9. Didi Gregorius, New York Yankees

Runs Home Runs RBI Steals Average
2017 73 25 87 3 .287
2018 projection 68 19 76 4 ,269

Gregorius’ power has shot up in the last two years, but he has become an exclusively pull-hitter to do so. It will be tough to work through the Yankees lineup in 2018, but pitchers know not to offer up juicy inside pitches to him now, and that may well end up hampering both his power and average.

Still, Gregorius remains an attractive starting option at shortstop, and those convinced that the Yankees will mash every pitcher they see could well benefit from improved counting stats for him, just know he won’t contribute much in the way of steals.

10. Trevor Story, Colorado Rockies

Runs Home Runs RBI Steals Average
2017 68 24 82 7 .239
2018 projection 70 26 85 6 .249

In 2016 Story exploded on the scene as a mashing shortstop who would swipe a few bases and bat for a solid average. In 2017 he continued those first two, but his average tanked amid too many pop-ups and far, far too many strikeouts.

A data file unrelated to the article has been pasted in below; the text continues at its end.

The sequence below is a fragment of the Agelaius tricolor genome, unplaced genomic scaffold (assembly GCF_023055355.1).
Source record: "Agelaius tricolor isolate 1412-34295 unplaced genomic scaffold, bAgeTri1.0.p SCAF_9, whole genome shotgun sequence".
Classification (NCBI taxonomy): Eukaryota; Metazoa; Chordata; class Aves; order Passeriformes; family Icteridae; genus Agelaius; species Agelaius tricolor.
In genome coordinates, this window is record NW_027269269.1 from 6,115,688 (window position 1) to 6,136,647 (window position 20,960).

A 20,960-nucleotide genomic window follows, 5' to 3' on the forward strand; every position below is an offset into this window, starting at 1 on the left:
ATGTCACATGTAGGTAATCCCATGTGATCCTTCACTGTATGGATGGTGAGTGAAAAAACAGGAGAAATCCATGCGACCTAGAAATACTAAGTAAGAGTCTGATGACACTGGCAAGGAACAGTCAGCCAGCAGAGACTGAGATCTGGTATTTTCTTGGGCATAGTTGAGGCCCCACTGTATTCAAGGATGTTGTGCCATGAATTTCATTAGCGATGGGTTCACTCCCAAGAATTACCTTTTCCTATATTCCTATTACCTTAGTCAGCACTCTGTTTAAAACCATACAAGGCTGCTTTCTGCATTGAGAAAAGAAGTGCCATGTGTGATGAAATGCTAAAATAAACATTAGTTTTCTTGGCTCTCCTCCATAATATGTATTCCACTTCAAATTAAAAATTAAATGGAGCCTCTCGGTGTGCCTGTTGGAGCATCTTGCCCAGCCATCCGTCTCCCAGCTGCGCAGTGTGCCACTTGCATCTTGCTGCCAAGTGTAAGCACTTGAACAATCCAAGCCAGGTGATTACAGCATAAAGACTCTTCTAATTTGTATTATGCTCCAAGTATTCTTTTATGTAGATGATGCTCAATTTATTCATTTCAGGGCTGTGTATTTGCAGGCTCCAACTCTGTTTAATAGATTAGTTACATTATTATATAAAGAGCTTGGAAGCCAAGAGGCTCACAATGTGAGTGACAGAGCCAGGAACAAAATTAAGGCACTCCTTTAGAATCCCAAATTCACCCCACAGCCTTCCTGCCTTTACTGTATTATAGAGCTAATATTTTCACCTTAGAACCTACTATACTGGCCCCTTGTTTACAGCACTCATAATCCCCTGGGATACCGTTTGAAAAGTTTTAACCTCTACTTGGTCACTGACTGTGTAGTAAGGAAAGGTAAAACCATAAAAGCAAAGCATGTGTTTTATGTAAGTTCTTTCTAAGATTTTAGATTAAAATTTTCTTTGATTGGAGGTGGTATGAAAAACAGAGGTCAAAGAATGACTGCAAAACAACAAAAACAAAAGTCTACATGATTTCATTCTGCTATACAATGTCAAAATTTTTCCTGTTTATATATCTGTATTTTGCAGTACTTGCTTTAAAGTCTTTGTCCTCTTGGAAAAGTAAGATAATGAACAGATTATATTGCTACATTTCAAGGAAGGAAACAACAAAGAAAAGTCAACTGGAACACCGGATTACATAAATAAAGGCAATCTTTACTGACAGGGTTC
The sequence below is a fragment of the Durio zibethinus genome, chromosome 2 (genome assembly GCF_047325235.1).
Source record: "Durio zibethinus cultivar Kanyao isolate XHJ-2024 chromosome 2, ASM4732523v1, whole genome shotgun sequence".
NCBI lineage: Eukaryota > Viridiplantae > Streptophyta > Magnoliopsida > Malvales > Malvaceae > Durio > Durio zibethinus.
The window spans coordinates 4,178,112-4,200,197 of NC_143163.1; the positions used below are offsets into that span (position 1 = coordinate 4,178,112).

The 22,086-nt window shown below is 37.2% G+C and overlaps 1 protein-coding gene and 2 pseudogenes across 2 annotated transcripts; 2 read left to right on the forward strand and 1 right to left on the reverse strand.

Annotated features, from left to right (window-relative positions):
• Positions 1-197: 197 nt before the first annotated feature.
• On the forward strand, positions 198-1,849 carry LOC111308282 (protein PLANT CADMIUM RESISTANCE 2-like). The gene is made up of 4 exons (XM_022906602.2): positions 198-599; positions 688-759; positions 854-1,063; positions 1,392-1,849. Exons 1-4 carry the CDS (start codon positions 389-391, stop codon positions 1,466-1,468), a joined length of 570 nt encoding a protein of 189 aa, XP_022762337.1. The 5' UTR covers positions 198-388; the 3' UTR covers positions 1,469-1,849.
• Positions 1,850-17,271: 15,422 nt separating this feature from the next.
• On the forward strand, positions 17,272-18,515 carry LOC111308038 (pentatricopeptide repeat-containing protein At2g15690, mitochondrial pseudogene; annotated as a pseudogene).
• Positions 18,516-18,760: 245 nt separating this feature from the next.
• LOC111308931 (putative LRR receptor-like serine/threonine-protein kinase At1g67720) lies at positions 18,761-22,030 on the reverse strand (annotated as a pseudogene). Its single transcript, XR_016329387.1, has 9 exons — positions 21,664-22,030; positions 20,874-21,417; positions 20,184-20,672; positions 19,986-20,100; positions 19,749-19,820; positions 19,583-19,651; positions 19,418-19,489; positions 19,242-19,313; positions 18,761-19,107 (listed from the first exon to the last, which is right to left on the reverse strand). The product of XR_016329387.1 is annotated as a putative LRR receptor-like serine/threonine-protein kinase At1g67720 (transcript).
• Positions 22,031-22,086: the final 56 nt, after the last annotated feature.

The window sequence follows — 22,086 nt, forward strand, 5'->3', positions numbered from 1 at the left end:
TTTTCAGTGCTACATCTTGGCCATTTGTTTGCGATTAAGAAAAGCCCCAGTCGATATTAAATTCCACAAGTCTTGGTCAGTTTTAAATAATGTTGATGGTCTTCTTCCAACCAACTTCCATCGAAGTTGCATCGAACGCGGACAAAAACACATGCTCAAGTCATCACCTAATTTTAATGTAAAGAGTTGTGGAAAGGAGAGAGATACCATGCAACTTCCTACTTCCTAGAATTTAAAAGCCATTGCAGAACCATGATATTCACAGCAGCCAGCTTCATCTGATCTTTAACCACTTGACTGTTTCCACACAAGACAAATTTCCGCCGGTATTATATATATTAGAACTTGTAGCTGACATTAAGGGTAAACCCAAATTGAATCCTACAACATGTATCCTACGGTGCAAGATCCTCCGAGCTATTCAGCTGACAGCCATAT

Consistency is the weakness with Story, and he will be maddening to own once again, but if you find yourself needing power later in the draft, he is a good bet. If Story can return his average to the .270 mark he is likely to be extremely good value, but that is a big if.

Coming soon: Manny Machado

The Orioles’ man is moving back to shortstop this year. Provided all goes well in spring it will only take him 20 games to become eligible. 20 games at replacement level + Machado’s talented bat puts him just behind Carlos Correa for me. If you are willing to pay the price for him up front and stash him at third for a few weeks then go right ahead.

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Toby Durant